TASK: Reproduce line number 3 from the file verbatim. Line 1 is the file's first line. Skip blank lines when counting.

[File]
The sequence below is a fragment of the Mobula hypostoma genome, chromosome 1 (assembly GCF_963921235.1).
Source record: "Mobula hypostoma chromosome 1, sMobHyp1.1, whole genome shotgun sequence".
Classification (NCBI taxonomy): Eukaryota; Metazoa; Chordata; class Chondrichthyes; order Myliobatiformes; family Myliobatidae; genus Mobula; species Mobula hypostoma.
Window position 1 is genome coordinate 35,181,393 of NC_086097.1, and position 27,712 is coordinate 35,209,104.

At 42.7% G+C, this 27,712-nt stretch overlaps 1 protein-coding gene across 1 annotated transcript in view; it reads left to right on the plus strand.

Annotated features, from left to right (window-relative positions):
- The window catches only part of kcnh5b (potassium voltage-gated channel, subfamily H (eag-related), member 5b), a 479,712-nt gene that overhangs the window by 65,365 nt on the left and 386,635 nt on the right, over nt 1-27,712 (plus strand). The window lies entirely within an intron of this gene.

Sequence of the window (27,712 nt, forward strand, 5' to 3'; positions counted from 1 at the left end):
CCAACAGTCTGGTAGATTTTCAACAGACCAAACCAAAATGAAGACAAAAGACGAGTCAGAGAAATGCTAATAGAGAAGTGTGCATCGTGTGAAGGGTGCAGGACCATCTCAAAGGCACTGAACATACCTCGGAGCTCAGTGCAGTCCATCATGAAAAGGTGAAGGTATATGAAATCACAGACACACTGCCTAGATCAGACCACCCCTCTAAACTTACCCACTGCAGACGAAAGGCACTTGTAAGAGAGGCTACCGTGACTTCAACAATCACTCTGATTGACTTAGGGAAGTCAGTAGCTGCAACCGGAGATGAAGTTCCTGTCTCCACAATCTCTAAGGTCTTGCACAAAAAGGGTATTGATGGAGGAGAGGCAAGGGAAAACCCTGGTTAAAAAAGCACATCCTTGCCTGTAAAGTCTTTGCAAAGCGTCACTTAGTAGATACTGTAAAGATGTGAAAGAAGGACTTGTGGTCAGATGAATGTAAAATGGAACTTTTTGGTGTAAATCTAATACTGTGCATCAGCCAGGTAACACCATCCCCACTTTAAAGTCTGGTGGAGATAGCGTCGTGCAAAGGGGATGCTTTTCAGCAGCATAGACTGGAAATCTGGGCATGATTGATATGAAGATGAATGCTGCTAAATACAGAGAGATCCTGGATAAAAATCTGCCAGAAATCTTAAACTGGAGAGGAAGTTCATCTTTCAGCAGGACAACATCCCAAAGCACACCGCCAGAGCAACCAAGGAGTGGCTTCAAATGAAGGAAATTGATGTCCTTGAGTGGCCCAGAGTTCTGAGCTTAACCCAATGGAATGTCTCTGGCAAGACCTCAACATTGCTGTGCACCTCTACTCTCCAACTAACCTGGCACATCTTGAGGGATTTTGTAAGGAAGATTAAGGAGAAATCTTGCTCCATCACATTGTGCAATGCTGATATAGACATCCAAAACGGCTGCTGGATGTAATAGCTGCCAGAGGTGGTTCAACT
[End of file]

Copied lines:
Classification (NCBI taxonomy): Eukaryota; Metazoa; Chordata; class Chondrichthyes; order Myliobatiformes; family Myliobatidae; genus Mobula; species Mobula hypostoma.